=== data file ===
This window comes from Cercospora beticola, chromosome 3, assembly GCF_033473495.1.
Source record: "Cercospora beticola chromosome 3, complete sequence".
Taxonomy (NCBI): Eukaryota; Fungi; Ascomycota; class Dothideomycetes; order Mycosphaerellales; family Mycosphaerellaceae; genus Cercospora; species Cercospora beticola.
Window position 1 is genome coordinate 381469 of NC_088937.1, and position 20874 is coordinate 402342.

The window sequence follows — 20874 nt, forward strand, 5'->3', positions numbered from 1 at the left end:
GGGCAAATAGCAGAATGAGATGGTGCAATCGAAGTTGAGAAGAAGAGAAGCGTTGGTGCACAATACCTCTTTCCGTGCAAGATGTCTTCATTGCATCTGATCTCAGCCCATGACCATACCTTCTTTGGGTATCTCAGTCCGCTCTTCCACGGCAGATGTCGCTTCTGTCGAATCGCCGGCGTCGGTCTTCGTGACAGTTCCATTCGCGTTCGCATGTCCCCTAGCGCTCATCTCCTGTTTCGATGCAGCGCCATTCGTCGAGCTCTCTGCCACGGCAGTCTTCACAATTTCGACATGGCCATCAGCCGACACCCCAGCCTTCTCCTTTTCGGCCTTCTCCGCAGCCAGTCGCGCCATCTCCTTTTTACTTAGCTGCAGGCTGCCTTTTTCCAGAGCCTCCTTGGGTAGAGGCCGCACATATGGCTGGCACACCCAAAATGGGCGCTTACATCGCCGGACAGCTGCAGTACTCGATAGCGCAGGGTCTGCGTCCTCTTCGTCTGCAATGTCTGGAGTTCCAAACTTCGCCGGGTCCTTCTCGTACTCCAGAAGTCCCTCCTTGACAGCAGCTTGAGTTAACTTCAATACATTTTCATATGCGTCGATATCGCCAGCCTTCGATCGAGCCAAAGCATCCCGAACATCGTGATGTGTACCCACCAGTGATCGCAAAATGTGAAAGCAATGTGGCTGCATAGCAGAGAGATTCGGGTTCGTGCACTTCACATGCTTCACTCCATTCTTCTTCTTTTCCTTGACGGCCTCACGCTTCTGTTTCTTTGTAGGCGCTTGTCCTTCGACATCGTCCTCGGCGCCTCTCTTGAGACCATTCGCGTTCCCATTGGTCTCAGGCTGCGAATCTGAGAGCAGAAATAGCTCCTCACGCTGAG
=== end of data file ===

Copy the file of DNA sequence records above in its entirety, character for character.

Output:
This window comes from Cercospora beticola, chromosome 3, assembly GCF_033473495.1.
Source record: "Cercospora beticola chromosome 3, complete sequence".
Taxonomy (NCBI): Eukaryota; Fungi; Ascomycota; class Dothideomycetes; order Mycosphaerellales; family Mycosphaerellaceae; genus Cercospora; species Cercospora beticola.
Window position 1 is genome coordinate 381469 of NC_088937.1, and position 20874 is coordinate 402342.

The window sequence follows — 20874 nt, forward strand, 5'->3', positions numbered from 1 at the left end:
GGGCAAATAGCAGAATGAGATGGTGCAATCGAAGTTGAGAAGAAGAGAAGCGTTGGTGCACAATACCTCTTTCCGTGCAAGATGTCTTCATTGCATCTGATCTCAGCCCATGACCATACCTTCTTTGGGTATCTCAGTCCGCTCTTCCACGGCAGATGTCGCTTCTGTCGAATCGCCGGCGTCGGTCTTCGTGACAGTTCCATTCGCGTTCGCATGTCCCCTAGCGCTCATCTCCTGTTTCGATGCAGCGCCATTCGTCGAGCTCTCTGCCACGGCAGTCTTCACAATTTCGACATGGCCATCAGCCGACACCCCAGCCTTCTCCTTTTCGGCCTTCTCCGCAGCCAGTCGCGCCATCTCCTTTTTACTTAGCTGCAGGCTGCCTTTTTCCAGAGCCTCCTTGGGTAGAGGCCGCACATATGGCTGGCACACCCAAAATGGGCGCTTACATCGCCGGACAGCTGCAGTACTCGATAGCGCAGGGTCTGCGTCCTCTTCGTCTGCAATGTCTGGAGTTCCAAACTTCGCCGGGTCCTTCTCGTACTCCAGAAGTCCCTCCTTGACAGCAGCTTGAGTTAACTTCAATACATTTTCATATGCGTCGATATCGCCAGCCTTCGATCGAGCCAAAGCATCCCGAACATCGTGATGTGTACCCACCAGTGATCGCAAAATGTGAAAGCAATGTGGCTGCATAGCAGAGAGATTCGGGTTCGTGCACTTCACATGCTTCACTCCATTCTTCTTCTTTTCCTTGACGGCCTCACGCTTCTGTTTCTTTGTAGGCGCTTGTCCTTCGACATCGTCCTCGGCGCCTCTCTTGAGACCATTCGCGTTCCCATTGGTCTCAGGCTGCGAATCTGAGAGCAGAAATAGCTCCTCACGCTGAG